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O’odham Piipaash Halloween Bingo: A Night for Learning Culture and Having Fun

Costume ready, bingo card set, and sweets good to go.

On October 19, the O’odham Piipaash Language Program (OPLP) hosted the annual O’odham Piipaash Halloween Bingo game at the Salt River Community Building.

The bingo vocabulary words were based on fall and Halloween themes, in both the O’odham and Piipaash languages. The staff passed out “cheat sheets” and crayons to the bingo players. When the words were called out by the speaker, one of the OPLP instructors, they were spoken twice, once in O’odham and once in Piipaash.

Besides bingo, a big highlight for the night was the costume parade. Everyone who came dressed in costume paraded down the aisles for the judges and others to see. Prizes were given out for the scariest, cutest, and most original costume, in both child and adult categories.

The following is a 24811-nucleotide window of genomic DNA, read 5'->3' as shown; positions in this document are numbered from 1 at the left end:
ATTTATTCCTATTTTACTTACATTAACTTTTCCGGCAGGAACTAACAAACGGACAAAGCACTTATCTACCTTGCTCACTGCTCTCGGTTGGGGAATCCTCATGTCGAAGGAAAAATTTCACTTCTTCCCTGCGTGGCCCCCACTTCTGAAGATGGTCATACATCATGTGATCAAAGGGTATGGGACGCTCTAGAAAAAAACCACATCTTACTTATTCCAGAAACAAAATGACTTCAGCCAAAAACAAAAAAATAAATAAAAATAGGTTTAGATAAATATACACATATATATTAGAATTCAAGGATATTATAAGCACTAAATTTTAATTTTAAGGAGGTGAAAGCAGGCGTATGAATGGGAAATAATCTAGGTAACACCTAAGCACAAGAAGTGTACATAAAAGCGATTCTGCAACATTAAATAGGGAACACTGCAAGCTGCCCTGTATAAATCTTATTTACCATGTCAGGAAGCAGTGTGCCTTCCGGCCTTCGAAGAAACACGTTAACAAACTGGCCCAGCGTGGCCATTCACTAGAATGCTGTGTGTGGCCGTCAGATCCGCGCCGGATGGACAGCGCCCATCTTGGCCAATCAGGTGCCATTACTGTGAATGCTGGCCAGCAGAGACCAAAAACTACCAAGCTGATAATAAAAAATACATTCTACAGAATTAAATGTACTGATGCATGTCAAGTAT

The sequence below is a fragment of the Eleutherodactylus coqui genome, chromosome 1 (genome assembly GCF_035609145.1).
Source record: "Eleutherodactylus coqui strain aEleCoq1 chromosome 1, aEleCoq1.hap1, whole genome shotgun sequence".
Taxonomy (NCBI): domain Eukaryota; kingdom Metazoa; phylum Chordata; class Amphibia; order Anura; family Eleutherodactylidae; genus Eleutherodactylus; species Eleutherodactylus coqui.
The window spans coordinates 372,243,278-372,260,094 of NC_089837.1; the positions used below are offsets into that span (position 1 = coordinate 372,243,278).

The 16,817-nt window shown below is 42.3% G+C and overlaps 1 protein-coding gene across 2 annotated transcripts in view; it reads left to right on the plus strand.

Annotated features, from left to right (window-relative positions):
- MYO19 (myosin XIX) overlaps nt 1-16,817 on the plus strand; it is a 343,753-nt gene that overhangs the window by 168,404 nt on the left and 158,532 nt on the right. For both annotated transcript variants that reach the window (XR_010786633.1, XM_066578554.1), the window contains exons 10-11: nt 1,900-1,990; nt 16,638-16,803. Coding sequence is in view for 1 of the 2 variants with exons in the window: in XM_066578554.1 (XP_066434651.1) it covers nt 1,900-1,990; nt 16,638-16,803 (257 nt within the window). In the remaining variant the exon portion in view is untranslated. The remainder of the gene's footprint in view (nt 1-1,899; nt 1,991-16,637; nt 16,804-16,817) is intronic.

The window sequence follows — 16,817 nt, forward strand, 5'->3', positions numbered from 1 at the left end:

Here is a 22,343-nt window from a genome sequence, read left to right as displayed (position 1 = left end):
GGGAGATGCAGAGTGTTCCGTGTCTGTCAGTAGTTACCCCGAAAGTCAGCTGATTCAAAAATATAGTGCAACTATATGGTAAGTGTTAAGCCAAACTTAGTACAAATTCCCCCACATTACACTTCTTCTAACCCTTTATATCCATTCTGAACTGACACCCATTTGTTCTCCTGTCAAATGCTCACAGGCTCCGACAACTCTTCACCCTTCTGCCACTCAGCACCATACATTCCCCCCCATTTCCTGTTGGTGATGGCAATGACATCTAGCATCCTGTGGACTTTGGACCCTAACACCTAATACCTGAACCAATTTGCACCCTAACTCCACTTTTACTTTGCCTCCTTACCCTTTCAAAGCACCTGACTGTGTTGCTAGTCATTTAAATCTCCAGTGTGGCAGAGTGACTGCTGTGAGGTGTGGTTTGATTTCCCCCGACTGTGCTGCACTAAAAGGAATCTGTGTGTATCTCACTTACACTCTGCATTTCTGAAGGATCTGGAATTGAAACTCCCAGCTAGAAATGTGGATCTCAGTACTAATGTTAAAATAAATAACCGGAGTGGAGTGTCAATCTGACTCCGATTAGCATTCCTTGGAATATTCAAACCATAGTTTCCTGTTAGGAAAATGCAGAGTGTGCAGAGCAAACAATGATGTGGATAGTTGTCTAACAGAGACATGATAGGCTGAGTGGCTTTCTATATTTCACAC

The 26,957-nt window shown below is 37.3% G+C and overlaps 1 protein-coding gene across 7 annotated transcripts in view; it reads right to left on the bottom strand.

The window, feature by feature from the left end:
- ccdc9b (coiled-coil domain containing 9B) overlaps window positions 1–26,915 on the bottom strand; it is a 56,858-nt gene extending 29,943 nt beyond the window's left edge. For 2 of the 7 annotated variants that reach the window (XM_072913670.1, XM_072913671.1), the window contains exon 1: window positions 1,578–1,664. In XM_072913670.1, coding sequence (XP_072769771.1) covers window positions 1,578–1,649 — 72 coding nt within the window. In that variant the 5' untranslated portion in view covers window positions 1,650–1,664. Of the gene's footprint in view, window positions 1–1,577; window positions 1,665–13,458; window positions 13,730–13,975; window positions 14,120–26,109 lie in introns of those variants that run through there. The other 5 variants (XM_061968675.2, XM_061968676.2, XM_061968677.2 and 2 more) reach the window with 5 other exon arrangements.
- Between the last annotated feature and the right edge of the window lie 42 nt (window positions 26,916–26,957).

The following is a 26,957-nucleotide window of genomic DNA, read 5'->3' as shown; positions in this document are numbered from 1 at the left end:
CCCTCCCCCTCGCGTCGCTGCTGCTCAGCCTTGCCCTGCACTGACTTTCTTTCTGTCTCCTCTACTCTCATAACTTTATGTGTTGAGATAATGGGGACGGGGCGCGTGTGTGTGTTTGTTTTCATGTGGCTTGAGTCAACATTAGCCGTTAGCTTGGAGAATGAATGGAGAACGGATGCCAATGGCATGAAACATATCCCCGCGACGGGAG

In the children’s division, Lyla-Anne Waters won the scariest costume award for her Freddy Krueger costume. Her father said it was her decision to wear it after she saw the character in the video game Minecraft.

Matthew Harreison’s shark costume took the prize for cutest costume. When asked why he dressed as a shark, he replied, “Because I like Shark Week!”

Tyrin Thorne Jr. won for most original costume, dressed as Abu from Disney’s Aladdin. His parents looked up what would be the best costumes to choose as a family; his parents dressed as Aladdin and Jasmine.

“Our main goal for most of our events under the OPLP is to promote the language and advocate for the language, that it needs to be used,” said Michelle Johnson, OPLP education specialist. “With these kind of events, we just want our participants to come and hear [the language], to partake in saying it, and be able to see it written in our orthographies and heard from our speakers.”

Many of the students taking part in this semester’s OPLP immersion classes were also present. Joesell Garza is a student in the Piipaash immersion class. She talked about the class and going over the vocabulary lessons to help prepare them. She has high hopes for the people who participated on bingo night.

“I hope everybody just realizes how important the language is and how much we need it in our culture. Nights like these really bring us together to learn it,” Garza said.

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